“Our findings suggest for the first time that drinking herbal teas, especially chamomile, protects from thyroid cancer as well as other benign thyroid diseases.”
Common chamomile versus German chamomile
Most of us refer to chamomile as the common or Roman variety – Chamaemelum nobile. This species is also considered English chamomile.
Another species altogether is German chamomile – or Matricaria chamomilla.
Both of these species are used in chamomile tea – but they are different plants. Yes, they do have similar properties and have been used similarly. But the German variety has been used in traditional medicine for nerve pain in addition to other effects of chamomile.
Among commercial brands we might find either – or even a combination of both of these species.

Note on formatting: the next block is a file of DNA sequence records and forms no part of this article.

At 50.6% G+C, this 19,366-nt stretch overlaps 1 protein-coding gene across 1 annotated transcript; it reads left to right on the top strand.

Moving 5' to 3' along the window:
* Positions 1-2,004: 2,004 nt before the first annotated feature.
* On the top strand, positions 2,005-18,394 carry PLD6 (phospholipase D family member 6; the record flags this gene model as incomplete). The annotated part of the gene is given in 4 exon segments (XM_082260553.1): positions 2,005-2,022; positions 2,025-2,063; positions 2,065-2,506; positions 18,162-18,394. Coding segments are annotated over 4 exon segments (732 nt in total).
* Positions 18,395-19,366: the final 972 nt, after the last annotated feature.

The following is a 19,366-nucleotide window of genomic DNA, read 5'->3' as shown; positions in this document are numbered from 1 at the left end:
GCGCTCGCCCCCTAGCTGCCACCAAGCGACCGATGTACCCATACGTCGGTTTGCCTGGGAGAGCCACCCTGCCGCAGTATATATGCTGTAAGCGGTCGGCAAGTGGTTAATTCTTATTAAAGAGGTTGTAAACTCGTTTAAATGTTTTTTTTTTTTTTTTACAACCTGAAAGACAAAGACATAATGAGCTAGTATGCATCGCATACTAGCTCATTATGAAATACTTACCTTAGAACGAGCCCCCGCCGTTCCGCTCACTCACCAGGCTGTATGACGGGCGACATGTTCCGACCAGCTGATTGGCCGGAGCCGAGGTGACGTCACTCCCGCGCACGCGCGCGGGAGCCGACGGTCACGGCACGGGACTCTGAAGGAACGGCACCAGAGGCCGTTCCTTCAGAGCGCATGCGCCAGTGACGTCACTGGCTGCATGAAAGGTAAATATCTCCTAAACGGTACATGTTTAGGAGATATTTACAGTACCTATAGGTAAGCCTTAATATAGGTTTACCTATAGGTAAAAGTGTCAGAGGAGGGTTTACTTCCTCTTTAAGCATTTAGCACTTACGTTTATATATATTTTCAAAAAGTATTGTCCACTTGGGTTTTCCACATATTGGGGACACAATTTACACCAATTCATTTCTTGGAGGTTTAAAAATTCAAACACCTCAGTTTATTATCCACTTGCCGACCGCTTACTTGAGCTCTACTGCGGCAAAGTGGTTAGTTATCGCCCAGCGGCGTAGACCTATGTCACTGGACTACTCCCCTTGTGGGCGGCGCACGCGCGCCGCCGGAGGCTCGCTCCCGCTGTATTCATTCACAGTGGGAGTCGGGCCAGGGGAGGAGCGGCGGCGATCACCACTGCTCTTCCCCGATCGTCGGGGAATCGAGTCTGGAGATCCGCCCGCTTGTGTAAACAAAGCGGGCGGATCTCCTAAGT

Let’s discuss the traditional uses of chamomile.
According to traditional texts, Common or Roman chamomile, as well as German chamomile, was used to treat gastrointestinal issues, inflammation, headaches, toothaches, earaches and a general tonic for aches and pains.
It was commonly used as a poultice – where it was applied to local injuries and inflammation. The oil derived from the flowers were applied to hard swellings and cramps. The tea was used to calm children down and tinctures were given to hypersensitivity.
A syrup from the stem and flower juice was also utilized in jaundice and dropsy – a traditional word used for edema – the swelling of the legs that can occur from heart conditions.